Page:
rifles from a distance of 10 meters to achieve a muzzle velocity 600 ±
15m/s and the weight of the bullet 7.45 gm to 8.05 gm.
(v)
5.56 x 45mm Ball MK M (Equivalent to 5.56 mm NATO (M 193)) cartridge
fired through INSAS rifles from a distance of 10 meters to achieve a
muzzle velocity 950 ± 15m/s and the weight of the bullet 3.55 gm to 3.75
gm


NATO round specs:
en.wikipedia.org/wiki/5.56×45mm_NATO
4 to 4.1 grams



http://ofbindia.gov.in/products/data/am ... n/sc/1.htm
BUllet mass 4.16 grams


http://www.inetres.com/gp/military/infa ... _ammo.html



TwoRivers
Posts: 1526
Joined: Tue Feb 26, 2008 1:11 pm
Location: Fairbanks, Alaska

Re: The INSAS 5.56mm Rifle- A Technical Treatise

Postby TwoRivers » Fri Apr 03, 2015 8:23 am

timmy wrote:Early French Lebel ammunition used bronze as a bullet material ...


While "bronze" is often stated, the Balle D material was not bronze, but "high-copper brass", i.e. "gilding metal" in US terms.



User avatar
timmy
Posts: 1950
Joined: Mon Dec 08, 2008 7:03 am
Location: I'm a Nuevo Mexicano

Re: The INSAS 5.56mm Rifle- A Technical Treatise

Postby timmy » Fri Apr 03, 2015 8:23 am

Lead is 50% denser than steel. This is a scientific fact.

4.1g is 17% heavier than 3.5g

4.1g is 9% heavier than 3.75g

These two points are mathematical fact.

I observe:

1. If you are comparing bullet weights of a 4.1g NATO bullet to a 4.16g Indian bullet, we can state conclusions. If you are comparing a 4.1g NATO bullet to a 3.5g Indian bullet, we can state conclusions. If we are comparing a 4.1g NATO bullet to a 3.75g Indian bullet, we can state conclusions. In order for any point to be made, we really need to know what bullet you are comparing the NATO bullet to.

2. If the lead core bullet is to weigh the same as the steel core bullet, the steel core bullet is going to have to have a volume that is large enough to account for the 50% difference in density. Either it is longer, or has a significant different shape, or something is amiss.

3. I am therefore lost and cannot understand what point you are trying to make, but I haven't seen anything concrete put forward to justify the notion that a steel core .223 bullet is going to have a greater energy than a lead core .223 bullet.


Regards,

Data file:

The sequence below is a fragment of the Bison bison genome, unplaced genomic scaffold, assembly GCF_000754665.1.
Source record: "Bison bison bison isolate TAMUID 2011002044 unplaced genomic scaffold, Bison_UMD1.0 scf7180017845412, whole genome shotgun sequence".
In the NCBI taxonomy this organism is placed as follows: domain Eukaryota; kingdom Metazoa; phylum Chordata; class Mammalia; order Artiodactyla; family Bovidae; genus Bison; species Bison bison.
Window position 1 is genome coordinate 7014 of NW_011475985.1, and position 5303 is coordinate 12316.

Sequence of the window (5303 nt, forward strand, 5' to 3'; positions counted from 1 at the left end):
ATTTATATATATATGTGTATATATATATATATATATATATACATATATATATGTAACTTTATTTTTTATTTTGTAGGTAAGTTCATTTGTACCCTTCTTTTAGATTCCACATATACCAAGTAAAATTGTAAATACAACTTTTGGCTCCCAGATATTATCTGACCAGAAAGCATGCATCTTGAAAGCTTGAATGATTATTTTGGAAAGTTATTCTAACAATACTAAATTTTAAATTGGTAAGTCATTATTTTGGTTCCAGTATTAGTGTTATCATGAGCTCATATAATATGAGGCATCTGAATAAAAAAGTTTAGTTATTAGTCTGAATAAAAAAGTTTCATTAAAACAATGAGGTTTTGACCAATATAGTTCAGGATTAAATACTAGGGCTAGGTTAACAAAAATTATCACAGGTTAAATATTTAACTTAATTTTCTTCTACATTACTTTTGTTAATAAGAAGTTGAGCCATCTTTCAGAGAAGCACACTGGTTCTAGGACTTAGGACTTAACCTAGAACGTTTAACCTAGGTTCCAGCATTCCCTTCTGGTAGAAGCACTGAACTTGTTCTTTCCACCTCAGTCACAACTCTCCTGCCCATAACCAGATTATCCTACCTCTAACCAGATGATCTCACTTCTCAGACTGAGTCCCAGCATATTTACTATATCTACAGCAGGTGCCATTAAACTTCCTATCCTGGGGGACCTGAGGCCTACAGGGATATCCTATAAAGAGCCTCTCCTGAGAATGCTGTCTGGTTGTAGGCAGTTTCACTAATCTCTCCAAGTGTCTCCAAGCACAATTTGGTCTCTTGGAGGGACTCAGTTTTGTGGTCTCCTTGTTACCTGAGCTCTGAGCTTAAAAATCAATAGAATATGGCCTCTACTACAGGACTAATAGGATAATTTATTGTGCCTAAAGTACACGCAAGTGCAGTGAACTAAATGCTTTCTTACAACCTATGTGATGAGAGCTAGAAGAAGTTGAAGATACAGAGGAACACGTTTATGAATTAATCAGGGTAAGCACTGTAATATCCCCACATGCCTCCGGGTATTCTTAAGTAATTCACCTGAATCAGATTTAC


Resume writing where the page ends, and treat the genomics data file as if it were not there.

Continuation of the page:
tim

bennedose
Posts: 930
Joined: Sun Mar 03, 2013 7:30 pm

Re: The INSAS 5.56mm Rifle- A Technical Treatise

Postby bennedose » Fri Apr 03, 2015 8:35 am

timmy wrote:
3. I am therefore lost and cannot understand what point you are trying to make, but I haven't seen anything concrete put forward to justify the notion that a steel core .223 bullet is going to have a greater energy than a lead core .223 bullet.

I am not surprised at all. I never stated that I was providing facts for you or anyone else to understand. Until we know the exact observations and measurements made in tests - everything else remains idle pseudo-scientifc speculation, which you happened to join midway

All that I have tried to say is what I have heard or read (without being able to provide absolute scientific proof of why things were said to be what they are)

Let me summarize the points that led up to this idle speculation
    1. I heard that the Indian army complained about the range (or was it power) of INSAS rounds which led to a change in the ammunition specs
    2. The INSAS is reputed to be accurate at long ranges (with no information on what long means)
    3. The Indian army seems to use rounds that are not exactly NATO standard
It was these there data points in my mind that led to my search for more information. It is fine to argue using science or speculation about the information that I found or to say that it is credible or incredible. But I can do nothing to change what I have heard or what I have dug up as reports or references. I can only speculate. If you or anyone else can go beyond speculation I would be happy to read about it. Up until now I have heard only more speculation about the data regarding INSAS rounds that I have heard.



User avatar
timmy
Posts: 1950
Joined: Mon Dec 08, 2008 7:03 am
Location: I'm a Nuevo Mexicano

Re: The INSAS 5.56mm Rifle- A Technical Treatise

Postby timmy » Fri Apr 03, 2015 8:45 am

bennedose wrote: